This Is What an Attractive Woman Looks Like
Letting go of the guilt of not fitting in the stereotypical female look
The older I get, the less jewelry I put on. A few years ago, I ditched the colorful bands I used to wear on my hair. Last summer, I threw the only necklace I owned into a lake as a part of a personal ritual.
As a woman, I was never into the typical girly look. High heels were something I wore to make a joke. I also gave up on makeup around the age of 18, after I realized how incompatible it was with my proneness to crying out of both joy and nostalgia.
But as I’m approaching 30 — and gradually starting to feel my girlhood transforming into womanhood — I’m not just indifferent about those outer expressions of feminity. I purposefully avoid them. I make it a point to minimize the facade I display to the outside world through my looks. That seems to be the only way to give my inner beauty a chance.
A few years ago, it would embarrass me to talk about “my inner beauty.” But today, I firmly believe we all have it — and I’m on a quest to crystalize my own.
The less make up on my face, the easier that quest gets.
Since the beginning of November, I’ve been living with two men. This makes me hyper-aware of my feminine side — but also, of how embarrassed and suppressed it has become over the years.
When one of them jokingly pointed out the ugliness of my home fleece, I felt ashamed of myself. It brought to my awareness just how much I internalized the belief that I should please others with my looks before pleasing myself. I’ve known this for quite a while — but seeing my emotional reaction to that casual comment felt like a punch in the face.
I’m shocked to see just how deep that sense of obligation to look in a certain way runs.
The fact that there is shame attached to not satisfying others’ expectations of me is very telling. Shame signals that, deep down, my inner child believes that she did something wrong.
By wearing an ugly fleece, she somehow thinks she hurts someone else’s feelings. She didn’t do “the right thing.” And even though it’s such a minor offense, the shame that follows suggests some kind of sin was committed.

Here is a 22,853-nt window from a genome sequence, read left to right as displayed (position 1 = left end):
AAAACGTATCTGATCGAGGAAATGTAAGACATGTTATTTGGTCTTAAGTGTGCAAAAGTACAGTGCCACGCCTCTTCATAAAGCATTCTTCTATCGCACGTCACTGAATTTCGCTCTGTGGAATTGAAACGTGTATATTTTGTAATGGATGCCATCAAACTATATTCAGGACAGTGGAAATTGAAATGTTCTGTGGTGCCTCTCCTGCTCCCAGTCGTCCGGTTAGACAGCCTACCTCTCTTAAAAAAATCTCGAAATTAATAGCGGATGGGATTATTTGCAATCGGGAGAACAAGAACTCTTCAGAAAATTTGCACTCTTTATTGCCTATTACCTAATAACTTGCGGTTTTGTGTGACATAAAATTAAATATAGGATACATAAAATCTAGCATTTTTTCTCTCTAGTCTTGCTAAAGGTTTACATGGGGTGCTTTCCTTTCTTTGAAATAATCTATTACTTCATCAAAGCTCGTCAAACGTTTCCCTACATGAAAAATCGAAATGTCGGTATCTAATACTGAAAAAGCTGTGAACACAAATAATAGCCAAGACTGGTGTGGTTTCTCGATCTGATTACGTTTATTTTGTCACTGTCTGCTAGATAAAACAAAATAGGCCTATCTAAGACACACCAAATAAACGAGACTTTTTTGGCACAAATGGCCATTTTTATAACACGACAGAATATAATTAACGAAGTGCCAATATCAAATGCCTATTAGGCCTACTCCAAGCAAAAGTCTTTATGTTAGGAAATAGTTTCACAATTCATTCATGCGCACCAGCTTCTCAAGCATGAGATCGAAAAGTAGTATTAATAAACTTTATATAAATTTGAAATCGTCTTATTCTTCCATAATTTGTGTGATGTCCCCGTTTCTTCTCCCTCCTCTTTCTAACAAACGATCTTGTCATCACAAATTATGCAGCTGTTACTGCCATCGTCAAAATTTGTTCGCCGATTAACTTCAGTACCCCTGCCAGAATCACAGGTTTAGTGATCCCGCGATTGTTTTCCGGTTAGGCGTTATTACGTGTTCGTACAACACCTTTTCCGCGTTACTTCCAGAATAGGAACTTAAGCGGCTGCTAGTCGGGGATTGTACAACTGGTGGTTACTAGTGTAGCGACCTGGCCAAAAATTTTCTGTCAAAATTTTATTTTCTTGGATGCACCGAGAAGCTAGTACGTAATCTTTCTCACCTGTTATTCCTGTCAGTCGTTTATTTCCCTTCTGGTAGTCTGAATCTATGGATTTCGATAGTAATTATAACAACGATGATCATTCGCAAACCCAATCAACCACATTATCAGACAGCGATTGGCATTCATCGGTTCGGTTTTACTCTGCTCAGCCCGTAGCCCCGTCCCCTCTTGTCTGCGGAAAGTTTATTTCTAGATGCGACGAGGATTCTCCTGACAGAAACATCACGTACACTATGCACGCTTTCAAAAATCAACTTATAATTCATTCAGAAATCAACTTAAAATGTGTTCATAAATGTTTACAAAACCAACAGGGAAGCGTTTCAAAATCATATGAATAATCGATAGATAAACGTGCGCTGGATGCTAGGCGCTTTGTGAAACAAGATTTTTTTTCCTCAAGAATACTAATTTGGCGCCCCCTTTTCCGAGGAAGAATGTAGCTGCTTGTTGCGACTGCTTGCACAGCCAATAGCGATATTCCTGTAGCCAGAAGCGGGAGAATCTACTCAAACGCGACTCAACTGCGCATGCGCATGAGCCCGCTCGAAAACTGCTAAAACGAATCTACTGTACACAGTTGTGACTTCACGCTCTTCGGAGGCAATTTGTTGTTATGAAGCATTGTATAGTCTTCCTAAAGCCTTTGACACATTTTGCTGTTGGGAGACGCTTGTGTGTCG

My shame around how I look is one of the reasons I rebel so much against the typical visual expressions of womanhood. I rebel more than others judge as necessary. But to me, it’s so important. It often feels like the only way to find permission to be myself, and not just in terms of my looks.
That shame is the most important reason I stopped shaving. It’s been almost three years, and I’m still discovering how to feel attractive in hairy skin as a woman. Most people don't understand why I’d put myself through such an “embarrassment.”
To me, the very fact that people see hair on my legs as embarrassing is exactly the problem. It’s the essence of what I rebel against. Quietly. I contest the status quo not by taking action — but by ceasing it.
I ceased the harm I was doing to my skin all these years, that society still deems “necessary” for a woman. The more I write about it, the more I fire up. I feel angry because I see that the ideals of a good/beautiful woman can infuse us so deeply that we may sacrifice our health for them.
I did that for many years. I did hurt myself for the sake of fitting in. Maybe that’s why I feel so much hostility towards high hills, make-up, and razors.
Don’t get me wrong. I’m not saying that, as a woman, you shouldn’t use those props and accessories to shape your looks as you please. The underlying message here is that each woman should be able to freely decide about how she wants to look.
But all too often it seems like women use heels, make-up, and razors not because the effect pleases them. It’s because it pleases others around. Through that, it's easy to get validated as a physically attractive and, by extension, a “good” woman. A well-groomed one. One that takes care of herself and loves herself.
But to me, a higher expression of self-love is to not do those things.
Not wearing heels helps my feet be stronger and more flexible. Not shaving my legs leaves my skin in peace. Not wearing make-up invites my face to breathe and relax, not having to carry the weight of eye shadows or mascara.
These things — or rather, the lack of them — lead to less self-consciousness and more peace. And if that doesn’t make a woman attractive, then I don’t know what else does.
Certainly not the makeup.